3. Partnerships – If you want to make a difference, build the community, enhance the city and create strong neighborhoods, it’s best to have partners with expertise and commitment.
  4. Ambassadorship – I see the current council as deeply dedicated to the city and as strong community ambassadors. The next step, I believe, is to create more ambassadors, more team members, city-wide. How do we identify people of influence in the community who love and believe in Bethlehem? Those influencers can be the catalyst for getting more people involved in city government and service to the community.
  5. Active Listening – possibly the most important principle of the 5.  I practice active listening and have no predetermined agenda. Gathering all the facts, collaborating with experts, working with the council, will enable me to make educated, informed decisions. I have spent the last 15 years working with local small businesses, thousands of citizens and community organizations. I am deeply invested and committed to this city and would like to be part of helping Bethlehem continue to grow and prosper. As a city councilwoman I would pledge to embrace change, respect and honor the history of this city while considering what is good for the city and, more importantly, what is good for the citizens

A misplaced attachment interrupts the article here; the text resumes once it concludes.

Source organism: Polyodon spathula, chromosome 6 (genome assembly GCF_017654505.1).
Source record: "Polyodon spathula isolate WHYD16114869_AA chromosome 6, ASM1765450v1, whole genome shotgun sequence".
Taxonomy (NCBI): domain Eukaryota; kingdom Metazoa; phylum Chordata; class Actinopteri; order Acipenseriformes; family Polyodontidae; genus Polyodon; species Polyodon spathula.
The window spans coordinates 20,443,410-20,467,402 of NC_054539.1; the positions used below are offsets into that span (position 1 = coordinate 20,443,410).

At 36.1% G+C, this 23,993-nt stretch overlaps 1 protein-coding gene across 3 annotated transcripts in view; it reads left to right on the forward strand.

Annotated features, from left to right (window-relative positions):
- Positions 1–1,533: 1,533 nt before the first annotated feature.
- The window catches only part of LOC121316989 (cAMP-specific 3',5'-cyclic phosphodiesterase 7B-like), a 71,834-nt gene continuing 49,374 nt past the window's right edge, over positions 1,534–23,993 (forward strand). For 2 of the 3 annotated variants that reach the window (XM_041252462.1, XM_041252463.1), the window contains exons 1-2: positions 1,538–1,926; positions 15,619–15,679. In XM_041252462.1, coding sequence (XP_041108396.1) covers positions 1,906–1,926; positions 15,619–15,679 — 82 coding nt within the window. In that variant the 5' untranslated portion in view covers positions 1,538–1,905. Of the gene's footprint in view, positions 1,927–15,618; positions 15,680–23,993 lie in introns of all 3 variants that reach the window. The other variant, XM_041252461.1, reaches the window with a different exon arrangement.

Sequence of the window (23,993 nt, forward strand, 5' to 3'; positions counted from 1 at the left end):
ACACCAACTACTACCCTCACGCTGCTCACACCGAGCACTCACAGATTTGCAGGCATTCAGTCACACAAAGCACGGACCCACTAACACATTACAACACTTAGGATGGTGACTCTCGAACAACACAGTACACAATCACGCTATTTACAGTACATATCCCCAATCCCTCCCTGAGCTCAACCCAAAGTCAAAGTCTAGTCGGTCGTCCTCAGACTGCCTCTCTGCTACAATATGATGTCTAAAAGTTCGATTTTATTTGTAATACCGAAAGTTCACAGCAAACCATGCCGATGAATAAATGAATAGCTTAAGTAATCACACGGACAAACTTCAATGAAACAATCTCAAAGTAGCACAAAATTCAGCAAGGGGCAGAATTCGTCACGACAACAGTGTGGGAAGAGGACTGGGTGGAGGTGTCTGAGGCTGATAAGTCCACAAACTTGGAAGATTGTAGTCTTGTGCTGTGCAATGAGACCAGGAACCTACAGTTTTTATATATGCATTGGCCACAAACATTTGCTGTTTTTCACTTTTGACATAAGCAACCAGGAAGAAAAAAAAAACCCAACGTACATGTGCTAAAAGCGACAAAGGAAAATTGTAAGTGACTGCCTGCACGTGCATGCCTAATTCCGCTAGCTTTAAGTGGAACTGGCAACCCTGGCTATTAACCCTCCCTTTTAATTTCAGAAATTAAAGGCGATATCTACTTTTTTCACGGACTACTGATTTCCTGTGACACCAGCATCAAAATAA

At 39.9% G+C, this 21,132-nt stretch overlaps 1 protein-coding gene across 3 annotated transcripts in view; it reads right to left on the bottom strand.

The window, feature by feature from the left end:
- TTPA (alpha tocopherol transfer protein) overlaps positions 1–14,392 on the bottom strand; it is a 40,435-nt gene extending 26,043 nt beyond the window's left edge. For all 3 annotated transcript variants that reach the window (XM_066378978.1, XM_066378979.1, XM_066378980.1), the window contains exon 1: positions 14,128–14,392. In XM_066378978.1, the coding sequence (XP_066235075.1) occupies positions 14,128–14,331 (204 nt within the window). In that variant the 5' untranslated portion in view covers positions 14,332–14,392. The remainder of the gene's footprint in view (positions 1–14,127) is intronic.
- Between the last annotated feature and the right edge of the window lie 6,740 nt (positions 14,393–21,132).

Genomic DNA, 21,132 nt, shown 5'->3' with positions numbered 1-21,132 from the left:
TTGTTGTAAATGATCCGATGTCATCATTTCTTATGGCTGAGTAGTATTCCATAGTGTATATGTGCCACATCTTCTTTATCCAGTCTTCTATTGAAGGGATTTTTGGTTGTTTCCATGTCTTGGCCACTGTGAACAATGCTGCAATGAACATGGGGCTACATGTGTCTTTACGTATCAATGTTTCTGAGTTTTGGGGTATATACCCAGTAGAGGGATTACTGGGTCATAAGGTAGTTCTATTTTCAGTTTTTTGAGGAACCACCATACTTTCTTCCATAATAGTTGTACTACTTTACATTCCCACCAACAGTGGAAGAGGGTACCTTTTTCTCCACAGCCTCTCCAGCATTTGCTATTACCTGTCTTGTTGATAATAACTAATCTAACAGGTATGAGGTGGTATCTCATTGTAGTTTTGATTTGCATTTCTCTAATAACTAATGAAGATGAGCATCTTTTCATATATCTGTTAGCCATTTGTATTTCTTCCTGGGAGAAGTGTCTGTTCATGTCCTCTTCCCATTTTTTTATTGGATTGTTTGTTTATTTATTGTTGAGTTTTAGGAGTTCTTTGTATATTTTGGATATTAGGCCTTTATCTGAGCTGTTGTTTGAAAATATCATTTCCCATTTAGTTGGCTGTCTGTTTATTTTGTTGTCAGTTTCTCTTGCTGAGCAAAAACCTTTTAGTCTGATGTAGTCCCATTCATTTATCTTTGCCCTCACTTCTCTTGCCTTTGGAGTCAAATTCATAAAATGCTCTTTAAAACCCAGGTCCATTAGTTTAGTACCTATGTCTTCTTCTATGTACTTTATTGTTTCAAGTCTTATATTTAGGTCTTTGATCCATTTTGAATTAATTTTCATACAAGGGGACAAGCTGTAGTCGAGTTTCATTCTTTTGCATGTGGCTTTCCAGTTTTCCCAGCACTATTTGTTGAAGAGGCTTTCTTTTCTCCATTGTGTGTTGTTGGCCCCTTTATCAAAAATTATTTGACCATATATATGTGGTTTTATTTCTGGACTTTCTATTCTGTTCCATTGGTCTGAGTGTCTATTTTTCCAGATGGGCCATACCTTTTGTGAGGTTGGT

David Saltzer  David Saltzer

No response from David as of press time.

Paige Van Wirt (incumbent)  Van Wirt 2